Advice for patients requiring crowns
A crown is like a special sleeve made of metal or porcelain, or both, that goes over a damaged or weak tooth. Your dentist will match it up to the shape – and, in the case of porcelain crowns, colour – of your other teeth so it will look natural. The crown will probably last for many years, depending on the health of the tooth underneath, and depending on how you look after your mouth.
If a tooth has been broken or weakened by a lot of decay or a large filling, you can have a crown (or cap) fitted to strengthen it and improve its appearance.
Your dentist will take an X-ray to check your tooth. Crowns are shaped like natural teeth and fit over the prepared tooth. For teeth near the front of the mouth, crowns are usually made of ceramic materials which give a very natural appearance. Crowns on back teeth may be made of porcelain or gold, or porcelain bonded onto gold. Gold crowns can either be gold or silver in appearance.
Newer ceramic crowns look like porcelain crowns and are strong enough to be used in all areas of the mouth.
Your dentist will give you a local anaesthetic injection to numb the tooth
The dentist will shape the tooth so that, with the artificial crown, it will be the same size as a normal tooth. Preparation time will depend on how damaged the tooth is and whether it needs to be built up with a filling. The tooth might have to be root-filled first – this is sometimes called ‘removing the nerve’. The crown is sometimes held in place by a peg in the root canal if a lot of the tooth is missing.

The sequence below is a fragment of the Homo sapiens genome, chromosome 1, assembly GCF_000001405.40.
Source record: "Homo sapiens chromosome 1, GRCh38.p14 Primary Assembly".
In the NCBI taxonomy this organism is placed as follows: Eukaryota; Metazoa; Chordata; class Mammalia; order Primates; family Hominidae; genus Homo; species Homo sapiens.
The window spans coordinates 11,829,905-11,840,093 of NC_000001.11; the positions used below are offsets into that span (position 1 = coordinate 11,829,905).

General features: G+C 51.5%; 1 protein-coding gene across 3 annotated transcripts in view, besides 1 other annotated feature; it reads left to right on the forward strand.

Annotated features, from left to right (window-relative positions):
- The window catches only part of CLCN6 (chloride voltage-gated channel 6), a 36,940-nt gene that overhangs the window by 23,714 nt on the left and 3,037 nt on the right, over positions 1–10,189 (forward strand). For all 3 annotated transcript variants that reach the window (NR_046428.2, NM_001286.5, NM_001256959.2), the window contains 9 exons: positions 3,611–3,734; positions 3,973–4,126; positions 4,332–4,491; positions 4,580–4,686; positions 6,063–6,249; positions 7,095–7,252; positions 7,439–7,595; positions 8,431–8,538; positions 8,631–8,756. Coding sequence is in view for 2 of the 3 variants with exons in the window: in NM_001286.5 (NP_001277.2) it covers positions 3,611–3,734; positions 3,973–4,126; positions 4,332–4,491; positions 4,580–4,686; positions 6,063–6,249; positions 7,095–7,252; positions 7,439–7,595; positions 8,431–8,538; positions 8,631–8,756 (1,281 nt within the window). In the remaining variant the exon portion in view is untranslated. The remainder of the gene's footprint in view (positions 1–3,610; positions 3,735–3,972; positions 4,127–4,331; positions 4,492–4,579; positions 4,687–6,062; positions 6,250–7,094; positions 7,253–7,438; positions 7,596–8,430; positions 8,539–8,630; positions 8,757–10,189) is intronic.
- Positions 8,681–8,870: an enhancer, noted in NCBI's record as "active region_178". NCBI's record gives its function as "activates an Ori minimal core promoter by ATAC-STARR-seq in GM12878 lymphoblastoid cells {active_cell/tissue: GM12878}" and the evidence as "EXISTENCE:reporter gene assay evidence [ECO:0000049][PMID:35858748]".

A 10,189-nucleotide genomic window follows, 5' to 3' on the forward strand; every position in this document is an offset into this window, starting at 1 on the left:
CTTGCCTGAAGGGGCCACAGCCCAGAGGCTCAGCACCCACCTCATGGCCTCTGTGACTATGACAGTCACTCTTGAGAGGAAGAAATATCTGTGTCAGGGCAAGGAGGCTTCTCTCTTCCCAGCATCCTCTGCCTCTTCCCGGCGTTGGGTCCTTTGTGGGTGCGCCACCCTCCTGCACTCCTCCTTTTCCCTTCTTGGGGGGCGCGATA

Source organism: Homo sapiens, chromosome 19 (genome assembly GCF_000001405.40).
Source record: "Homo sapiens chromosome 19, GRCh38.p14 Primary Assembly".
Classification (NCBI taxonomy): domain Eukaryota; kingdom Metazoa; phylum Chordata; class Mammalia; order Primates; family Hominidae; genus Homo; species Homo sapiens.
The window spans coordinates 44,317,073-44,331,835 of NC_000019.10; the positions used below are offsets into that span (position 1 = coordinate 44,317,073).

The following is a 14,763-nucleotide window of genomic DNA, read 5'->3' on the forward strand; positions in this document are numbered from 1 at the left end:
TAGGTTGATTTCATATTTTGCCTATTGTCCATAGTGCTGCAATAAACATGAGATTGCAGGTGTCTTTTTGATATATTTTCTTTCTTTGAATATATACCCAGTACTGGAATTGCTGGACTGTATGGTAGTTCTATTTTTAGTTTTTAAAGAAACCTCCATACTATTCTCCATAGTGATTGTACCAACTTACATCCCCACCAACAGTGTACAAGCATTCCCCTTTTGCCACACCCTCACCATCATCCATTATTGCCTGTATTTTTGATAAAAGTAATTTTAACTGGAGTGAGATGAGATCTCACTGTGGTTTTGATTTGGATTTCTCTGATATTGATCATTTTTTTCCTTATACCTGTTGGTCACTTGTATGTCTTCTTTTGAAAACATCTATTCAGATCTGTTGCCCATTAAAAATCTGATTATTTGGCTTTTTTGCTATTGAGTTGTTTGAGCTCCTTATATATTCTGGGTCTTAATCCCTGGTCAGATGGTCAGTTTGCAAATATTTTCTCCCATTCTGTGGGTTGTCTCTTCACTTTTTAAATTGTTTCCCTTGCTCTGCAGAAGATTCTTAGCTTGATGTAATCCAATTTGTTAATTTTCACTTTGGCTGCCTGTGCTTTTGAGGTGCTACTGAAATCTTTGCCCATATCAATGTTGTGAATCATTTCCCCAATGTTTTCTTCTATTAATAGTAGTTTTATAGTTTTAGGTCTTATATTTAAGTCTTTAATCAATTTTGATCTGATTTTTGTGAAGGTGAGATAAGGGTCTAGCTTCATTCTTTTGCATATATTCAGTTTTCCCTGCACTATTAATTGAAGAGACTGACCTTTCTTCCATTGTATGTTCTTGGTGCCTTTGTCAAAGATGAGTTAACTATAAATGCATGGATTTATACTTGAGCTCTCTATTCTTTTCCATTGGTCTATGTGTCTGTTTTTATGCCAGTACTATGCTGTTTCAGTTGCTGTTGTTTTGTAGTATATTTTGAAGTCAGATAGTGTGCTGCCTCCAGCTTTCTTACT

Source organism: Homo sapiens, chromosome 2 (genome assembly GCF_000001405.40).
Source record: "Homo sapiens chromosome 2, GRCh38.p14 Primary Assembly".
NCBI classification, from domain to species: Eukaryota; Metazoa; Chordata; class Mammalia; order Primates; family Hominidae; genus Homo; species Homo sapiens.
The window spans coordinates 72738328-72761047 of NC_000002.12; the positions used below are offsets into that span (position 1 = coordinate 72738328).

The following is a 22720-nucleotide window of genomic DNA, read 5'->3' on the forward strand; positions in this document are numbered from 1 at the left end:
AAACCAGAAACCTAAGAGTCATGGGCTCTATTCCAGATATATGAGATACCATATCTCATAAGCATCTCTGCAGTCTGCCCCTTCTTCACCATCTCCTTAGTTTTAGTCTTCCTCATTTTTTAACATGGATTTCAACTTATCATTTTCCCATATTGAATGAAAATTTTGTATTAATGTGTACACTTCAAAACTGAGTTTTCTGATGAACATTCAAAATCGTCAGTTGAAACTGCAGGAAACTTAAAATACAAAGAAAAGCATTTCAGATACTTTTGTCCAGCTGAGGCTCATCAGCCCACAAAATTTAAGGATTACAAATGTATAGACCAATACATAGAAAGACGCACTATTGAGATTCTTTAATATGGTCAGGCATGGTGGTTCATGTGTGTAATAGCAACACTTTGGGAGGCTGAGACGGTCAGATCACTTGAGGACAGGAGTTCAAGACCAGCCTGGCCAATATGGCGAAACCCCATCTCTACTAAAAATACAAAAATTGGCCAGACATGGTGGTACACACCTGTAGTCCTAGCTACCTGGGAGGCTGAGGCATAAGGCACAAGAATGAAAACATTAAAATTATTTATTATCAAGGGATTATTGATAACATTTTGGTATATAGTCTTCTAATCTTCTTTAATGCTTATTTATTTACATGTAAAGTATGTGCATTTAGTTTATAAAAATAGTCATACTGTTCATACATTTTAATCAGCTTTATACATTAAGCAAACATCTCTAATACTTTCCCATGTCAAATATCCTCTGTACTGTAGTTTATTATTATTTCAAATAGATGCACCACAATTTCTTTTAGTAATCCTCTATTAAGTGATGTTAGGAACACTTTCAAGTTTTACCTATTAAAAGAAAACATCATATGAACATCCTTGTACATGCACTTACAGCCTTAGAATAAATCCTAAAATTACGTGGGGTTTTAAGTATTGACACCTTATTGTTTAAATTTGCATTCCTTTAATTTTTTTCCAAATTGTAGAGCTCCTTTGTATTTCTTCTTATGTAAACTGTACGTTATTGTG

Your dentist will use a soft mouldable material to make an exact ‘impression’ of the tooth that is to be crowned and the nearby teeth. A dental technician uses the impression to make the crown the exact height and size needed. A thin cord may be used to hold the gum away from the tooth so that the impression is accurate round the edges.
It will take two weeks for the crown to be ready, so your dentist will fit a temporary one. You will need to be careful biting on the temporary crown as it is only made of a plastic material and is held on with a temporary cement. Food which is particularly sticky or hard could break the temporary crown. At the second appointment, your dentist will take off the temporary crown and cement the new one in place. A small amount of adjustment may be required to ensure your bite is correct.